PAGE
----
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Discussion Starter #1
If there is one thing about having a planted aquarium that bugs me it is lighting. I wanted to get away from tube lighting and go with screw in CFL lighting the only problem is, is finding a screw in lighting system for any tank bigger then 10 gallons is next to impossible, so next idea is the retrofit my current hood but I didn't really want to do that because I might want it for something else, so now I had to start from scratch. I was lucky enough to find the two post below which sent me in the right direction. The hood you see in the directions in this post is actually the 2nd light I have built the parts I don't mention here is the custom cutting I did to the rain gutter and the ends to make it fit perfectly.

Thanks to these two post for reference and the general design ideas;

http://www.tropicalfishkeeping.com/freshwater-aquarium-equipment/20l-planted-light-fixture-revamp-pic-38231/

http://www.tropicalfishkeeping.com/diy-aquarium/how-retrofit-your-light-cheap-35186/

Parts List:
Vinyl Rain Gutter
Vinyl Rain Gutter End Caps
Power Extension Cord
Dual Light socket
Switch
Grommet
Heat Shrink
1/4" Screw
1/4" Washers x2
1/4" Lock Washers x2
1/4" Nuts x4-5
Spray Paint (Optional)


Cut the gutter to correct size and drill holes for the 1/4" screw that will hold the light socket, the power cord and the switch.


Paint (optional, but will stop the bleed through of the lights through the white gutter)


Take your dual light socket apart and remove the unnecessary parts on the outside, grind your 1/4" screw down so it will fit in the narrow space that the hole is in.


Reassemble light socket with screw inside, use extra nuts to create spacers between the socket and the light gutter so the light dose not touch the gutter or the bottom. Use the hardware in the configuration in the picture.


Insert all the components into the rain gutter; socket, switch, grommet then power cord (before hand cutting the outlets off the end of the power cord and stripping the wire back).


Wire it all up with the heat shrink ready. (might want to test it at this point before you seal the wires to make sure it works)


Missing parts;
Cut the screw down to the correct size
Use something to keep the wires in place away from the lights (my case silicone caulk)

Finished product:

 

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heat shrink!! black paint!!

very well done Zof :D to be honest I never even considered soldering and heat shrinking the wire connections for a more finished look. 2 of my 3 gutter lights need new or different switches, when I break down to rewire I might just do the same.

I use all mine on versa tops. How does the rain gutter fit over the opening in your hood?

sniffle. im so proud. ;)
 

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How much for you to make me a custom light just like yours but instead do it in a length of five feet for my display?? (no, I'm NOT kidding)
 

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Also FYI horizontally mounting spiral CL will give you adiquate light, it is however been proven that vertically mounting them with round reflectors provides a significant increase in light levels.

Either way great job.
 

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Discussion Starter #6
heat shrink!! black paint!!

very well done Zof :D to be honest I never even considered soldering and heat shrinking the wire connections for a more finished look. 2 of my 3 gutter lights need new or different switches, when I break down to rewire I might just do the same.

I use all mine on versa tops. How does the rain gutter fit over the opening in your hood?

sniffle. im so proud. ;)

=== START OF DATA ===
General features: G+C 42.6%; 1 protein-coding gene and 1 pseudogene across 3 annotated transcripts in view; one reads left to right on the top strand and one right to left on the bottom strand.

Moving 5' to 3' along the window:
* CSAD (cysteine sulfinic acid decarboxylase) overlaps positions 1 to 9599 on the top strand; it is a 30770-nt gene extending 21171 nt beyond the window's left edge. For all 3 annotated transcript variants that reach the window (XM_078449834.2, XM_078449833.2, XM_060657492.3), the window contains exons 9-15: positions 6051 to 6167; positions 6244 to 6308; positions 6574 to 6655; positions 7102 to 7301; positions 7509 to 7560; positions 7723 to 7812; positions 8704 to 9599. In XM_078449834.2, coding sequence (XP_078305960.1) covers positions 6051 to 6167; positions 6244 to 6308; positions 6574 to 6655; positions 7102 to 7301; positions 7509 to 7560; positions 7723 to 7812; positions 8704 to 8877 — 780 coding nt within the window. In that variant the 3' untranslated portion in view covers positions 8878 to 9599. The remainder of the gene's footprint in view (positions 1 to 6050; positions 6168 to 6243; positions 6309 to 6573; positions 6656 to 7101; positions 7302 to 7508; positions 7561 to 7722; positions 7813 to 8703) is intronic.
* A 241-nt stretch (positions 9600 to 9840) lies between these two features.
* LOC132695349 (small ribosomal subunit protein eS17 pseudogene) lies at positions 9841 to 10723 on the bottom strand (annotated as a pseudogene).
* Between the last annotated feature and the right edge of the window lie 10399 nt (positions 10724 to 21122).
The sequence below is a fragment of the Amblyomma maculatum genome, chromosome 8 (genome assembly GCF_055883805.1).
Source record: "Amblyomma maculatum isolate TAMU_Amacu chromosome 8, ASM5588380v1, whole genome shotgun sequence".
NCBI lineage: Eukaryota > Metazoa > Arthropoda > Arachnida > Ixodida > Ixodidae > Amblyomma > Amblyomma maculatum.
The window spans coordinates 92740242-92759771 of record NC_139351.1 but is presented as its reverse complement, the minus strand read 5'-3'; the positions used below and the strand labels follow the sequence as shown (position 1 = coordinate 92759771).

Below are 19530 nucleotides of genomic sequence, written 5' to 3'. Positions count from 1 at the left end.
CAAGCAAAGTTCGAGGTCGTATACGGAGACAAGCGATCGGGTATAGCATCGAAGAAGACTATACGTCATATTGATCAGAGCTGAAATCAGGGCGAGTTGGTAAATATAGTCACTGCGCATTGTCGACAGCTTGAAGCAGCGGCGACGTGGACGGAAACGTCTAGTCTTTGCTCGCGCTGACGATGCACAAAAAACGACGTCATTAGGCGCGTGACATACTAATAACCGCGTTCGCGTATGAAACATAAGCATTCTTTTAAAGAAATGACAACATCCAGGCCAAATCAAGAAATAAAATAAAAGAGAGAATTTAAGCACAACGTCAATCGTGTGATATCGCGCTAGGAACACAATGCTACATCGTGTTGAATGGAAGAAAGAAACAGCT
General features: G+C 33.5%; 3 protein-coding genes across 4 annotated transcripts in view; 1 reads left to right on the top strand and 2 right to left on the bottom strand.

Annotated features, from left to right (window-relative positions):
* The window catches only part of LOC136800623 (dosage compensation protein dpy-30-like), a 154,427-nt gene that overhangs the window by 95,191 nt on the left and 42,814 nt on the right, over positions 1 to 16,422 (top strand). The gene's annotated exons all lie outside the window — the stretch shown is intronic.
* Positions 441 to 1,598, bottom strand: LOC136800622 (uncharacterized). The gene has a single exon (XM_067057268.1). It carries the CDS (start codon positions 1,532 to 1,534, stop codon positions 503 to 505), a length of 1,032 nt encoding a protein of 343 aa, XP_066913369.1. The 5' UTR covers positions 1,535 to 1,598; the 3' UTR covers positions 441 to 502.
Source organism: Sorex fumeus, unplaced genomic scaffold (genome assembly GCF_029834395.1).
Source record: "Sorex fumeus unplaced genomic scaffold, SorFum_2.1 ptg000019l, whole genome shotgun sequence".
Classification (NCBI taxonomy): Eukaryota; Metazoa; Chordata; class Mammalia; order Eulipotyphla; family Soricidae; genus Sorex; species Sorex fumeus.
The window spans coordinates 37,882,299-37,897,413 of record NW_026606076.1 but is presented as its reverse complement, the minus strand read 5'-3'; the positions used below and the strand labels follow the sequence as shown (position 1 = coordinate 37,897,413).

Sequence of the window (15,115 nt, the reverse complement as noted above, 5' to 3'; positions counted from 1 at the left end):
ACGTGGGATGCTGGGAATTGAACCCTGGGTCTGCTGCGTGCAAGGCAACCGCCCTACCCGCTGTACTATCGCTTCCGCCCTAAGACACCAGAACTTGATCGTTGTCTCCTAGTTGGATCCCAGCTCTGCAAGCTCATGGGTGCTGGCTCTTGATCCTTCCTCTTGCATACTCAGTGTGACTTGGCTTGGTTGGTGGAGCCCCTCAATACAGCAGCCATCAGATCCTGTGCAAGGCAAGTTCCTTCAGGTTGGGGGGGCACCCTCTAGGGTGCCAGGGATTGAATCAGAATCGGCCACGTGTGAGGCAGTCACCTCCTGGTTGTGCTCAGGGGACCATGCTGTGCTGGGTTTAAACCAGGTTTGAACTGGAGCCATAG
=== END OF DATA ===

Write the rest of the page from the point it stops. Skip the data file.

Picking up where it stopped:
Thanks, I didn't actually solder even though I maybe should have.... its just the wire on the light socket is steel (or steel colored). The hood you see in the pictures is one that came with the tank kit and it has a small glass section for the light while the rest of it it plastic, it took a little cutting so it would fit right and would sit where the plastic bars are that held the original light (I was actually quite surprised the rain gutter was almost the same size as the original light). My 20 long has a versa-top like yours and it leaks quiet a bit more light but I'm sure if I tired I could cut it down to reduce the leakage but does not bother me at this point.

onefish2fish said:
nice work, nicely done.
Thank you

aunt kymmie said:
How much for you to make me a custom light just like yours but instead do it in a length of five feet for my display?? (no, I'm NOT kidding)
Hmmm... maybe we could work something out I got a bit left over from making mine :cry: Sadly I only have 1 piece of rain gutter left and its 58-59" sooooo close unless that would work. Give me a PM if your interested.

Mikaila31 said:
Also FYI horizontally mounting spiral CL will give you adiquate light, it is however been proven that vertically mounting them with round reflectors provides a significant increase in light levels.

Either way great job.
Thanks, I agree you wont get the full output mounted horizontally but ascetically it is the best, vertically would give a fixture twice the height of what the rain gutter would be. And on the plus side if you think not enough light is getting through you can always get a stronger bulb, I'm currently using 10w (40w equivalent) bulbs on my tanks but could easily go to 60w or 100w equivalents and make up the difference with just a few more watts of power.
 

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Hmmm... maybe we could work something out I got a bit left over from making mine :cry: Sadly I only have 1 piece of rain gutter left and its 58-59" sooooo close unless that would work. Give me a PM if your interested.
zof- I just noticed your in So. Cal so I could even drive to your house to pick up the finished product! 58' would totally work. I have to go run some errands but will be sending you a PM when I return.
Who knows? This could be the start of a side business for you!
 

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hmmm thats good thinking.... OK! everyone from new england!! now taking orders!! lol